Troubled HSBC Poised to Benefit from Interest Rate Rise

HSBC reported mixed fourth-quarter results, but Morningstar equity analysts are maintaining their growth forecasts

Stephen Ellis 22 February, 2017 | 9:39AM
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Despite mixed fourth-quarter results, HSBC (HSBA) remains one of the most exposed large global banks to changes in interest rates, and is set to significantly benefit as rates rise. The bank’s shares fell yesterday as it revealed a 60% fall in profits in the fourth quarter of 2016.

Given its lending base, it estimates that annual net interest income could increase $6.8 billion or 24%, assuming a 25-basis-point shift in yield curves at the beginning of each quarter.

The exposure is substantial given 61% of its overall lending portfolio is wholesale, largely variable, and 39% of its portfolio has a term of less than one year. This level of exposure is mainly driven by its U.S. operations as well as its Hong Kong operations that are linked to the U.S. yield curve, and the nature of trade finance, which tends to be very short term.

What was Wrong with the Results?

Areas of disappointment in the quarter relate to the ongoing write-offs, concerning trade finance trends – although Asian trade has picked up recently with the recovery in commodities – and stagnant growth.

Pluses include the ongoing success at repositioning the bank, including its cost to achieve program that has invested $4 billion to obtain $3.7 billion in run-rate savings. The bank updated its plan to achieve about $6 billion in savings by the end of 2017, but will require another $2 billion in investment to achieve this, which we see as reasonable. In a difficult growth environment, we see costs as the more straightforward lever for the bank’s management team to pull to improve returns. HSBC’s dividend was up a penny to $0.51, and the bank completed $2.5 billion in share buybacks and announced plans for a further $1 billion in 2017.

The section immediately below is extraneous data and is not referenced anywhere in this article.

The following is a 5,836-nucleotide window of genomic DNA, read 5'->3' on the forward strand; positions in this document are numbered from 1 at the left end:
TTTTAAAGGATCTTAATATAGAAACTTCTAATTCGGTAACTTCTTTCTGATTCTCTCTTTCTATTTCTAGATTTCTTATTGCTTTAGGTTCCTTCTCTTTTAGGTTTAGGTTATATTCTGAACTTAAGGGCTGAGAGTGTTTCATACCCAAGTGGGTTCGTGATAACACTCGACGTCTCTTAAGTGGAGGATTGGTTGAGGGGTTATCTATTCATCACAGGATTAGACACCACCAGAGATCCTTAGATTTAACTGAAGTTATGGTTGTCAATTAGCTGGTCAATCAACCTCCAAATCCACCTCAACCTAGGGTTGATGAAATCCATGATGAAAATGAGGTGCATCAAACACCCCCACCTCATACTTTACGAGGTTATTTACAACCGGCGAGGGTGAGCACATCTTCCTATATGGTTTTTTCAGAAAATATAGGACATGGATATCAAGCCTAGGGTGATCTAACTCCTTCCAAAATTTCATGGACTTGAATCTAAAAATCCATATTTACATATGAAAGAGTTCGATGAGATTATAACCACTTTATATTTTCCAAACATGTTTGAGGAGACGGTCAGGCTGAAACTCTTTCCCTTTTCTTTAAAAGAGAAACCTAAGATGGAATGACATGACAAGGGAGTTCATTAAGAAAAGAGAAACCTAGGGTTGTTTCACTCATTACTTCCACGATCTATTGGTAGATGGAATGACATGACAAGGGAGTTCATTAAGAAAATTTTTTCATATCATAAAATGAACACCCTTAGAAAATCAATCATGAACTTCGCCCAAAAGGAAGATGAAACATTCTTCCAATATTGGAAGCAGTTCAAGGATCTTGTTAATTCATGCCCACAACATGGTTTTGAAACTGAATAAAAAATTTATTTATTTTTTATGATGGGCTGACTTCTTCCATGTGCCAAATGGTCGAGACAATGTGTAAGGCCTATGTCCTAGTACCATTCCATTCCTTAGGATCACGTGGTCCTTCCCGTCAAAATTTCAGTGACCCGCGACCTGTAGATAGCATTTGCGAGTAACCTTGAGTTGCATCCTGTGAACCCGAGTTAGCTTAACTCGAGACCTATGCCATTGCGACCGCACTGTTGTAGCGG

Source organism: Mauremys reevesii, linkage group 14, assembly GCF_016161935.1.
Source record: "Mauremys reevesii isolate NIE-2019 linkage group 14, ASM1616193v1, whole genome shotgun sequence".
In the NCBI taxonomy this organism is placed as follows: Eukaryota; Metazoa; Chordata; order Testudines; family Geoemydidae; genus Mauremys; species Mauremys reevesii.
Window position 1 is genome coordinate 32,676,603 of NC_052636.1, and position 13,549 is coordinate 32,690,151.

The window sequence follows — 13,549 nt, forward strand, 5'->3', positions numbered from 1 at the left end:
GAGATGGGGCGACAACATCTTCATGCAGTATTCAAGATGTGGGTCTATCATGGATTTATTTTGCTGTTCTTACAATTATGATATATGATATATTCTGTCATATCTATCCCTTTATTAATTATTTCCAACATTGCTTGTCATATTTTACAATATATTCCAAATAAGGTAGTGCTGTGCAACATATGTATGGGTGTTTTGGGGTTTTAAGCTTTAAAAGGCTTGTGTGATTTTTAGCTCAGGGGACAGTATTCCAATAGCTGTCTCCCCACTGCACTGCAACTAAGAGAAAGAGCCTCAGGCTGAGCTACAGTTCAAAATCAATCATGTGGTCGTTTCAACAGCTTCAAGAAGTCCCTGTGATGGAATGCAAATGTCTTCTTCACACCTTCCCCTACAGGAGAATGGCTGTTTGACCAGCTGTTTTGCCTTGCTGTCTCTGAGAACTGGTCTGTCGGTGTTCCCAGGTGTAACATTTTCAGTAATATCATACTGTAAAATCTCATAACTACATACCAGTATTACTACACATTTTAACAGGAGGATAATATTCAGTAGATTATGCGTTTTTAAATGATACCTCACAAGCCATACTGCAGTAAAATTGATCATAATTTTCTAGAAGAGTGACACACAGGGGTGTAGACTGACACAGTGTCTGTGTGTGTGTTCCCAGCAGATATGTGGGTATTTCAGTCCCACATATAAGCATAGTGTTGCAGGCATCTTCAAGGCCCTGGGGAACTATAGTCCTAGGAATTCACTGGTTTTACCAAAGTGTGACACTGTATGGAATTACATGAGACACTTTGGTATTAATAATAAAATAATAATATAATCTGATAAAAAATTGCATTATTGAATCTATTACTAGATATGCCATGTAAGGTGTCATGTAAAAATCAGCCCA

With a very well capitalised common equity Tier 1 ratio of 13.6%, the bank could arguably return more, especially with an estimated $8 billion in its U.S. subsidiary, which has disappointed some observers. However, we expect with the unusually volatile market, HSBC wished to remain cautious and its plans on the buyback could certainly be updated throughout the year, perhaps when the new chairman is announced sometime in 2017.

Quarterly results were markedly affected by $2.4 billion in goodwill write-offs relating to European private banking, which was principally the purchase of Safra Republic Holdings in 1999, as well as $1.1 billion in cost to achieve investments and $1.6 billion due to adverse credit spread movements. On an adjusted basis, results were essentially flat with 2015 with revenue down 2% to $50.1 billion and pretax profit down 1% to $19.3 billion.

Net interest income on an adjusted basis fell to $28.9 billion from $29.8 billion, which is a 15-basis-point decline in the bank’s net interest margin to 1.73%, mainly reflecting competitive pricing in the U.K market, the U.S. portfolio in run-off, and the disposal of its Brazilian operations. It’s worth noting that the bank is well prepared for Brexit, largely due to its Paris location where it may move 1,000 employees over the next few years, but it has all of the licenses needed to support its clients at this point.

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Stephen Ellis  Stephen Ellis is a senior stock analyst on the Energy Team.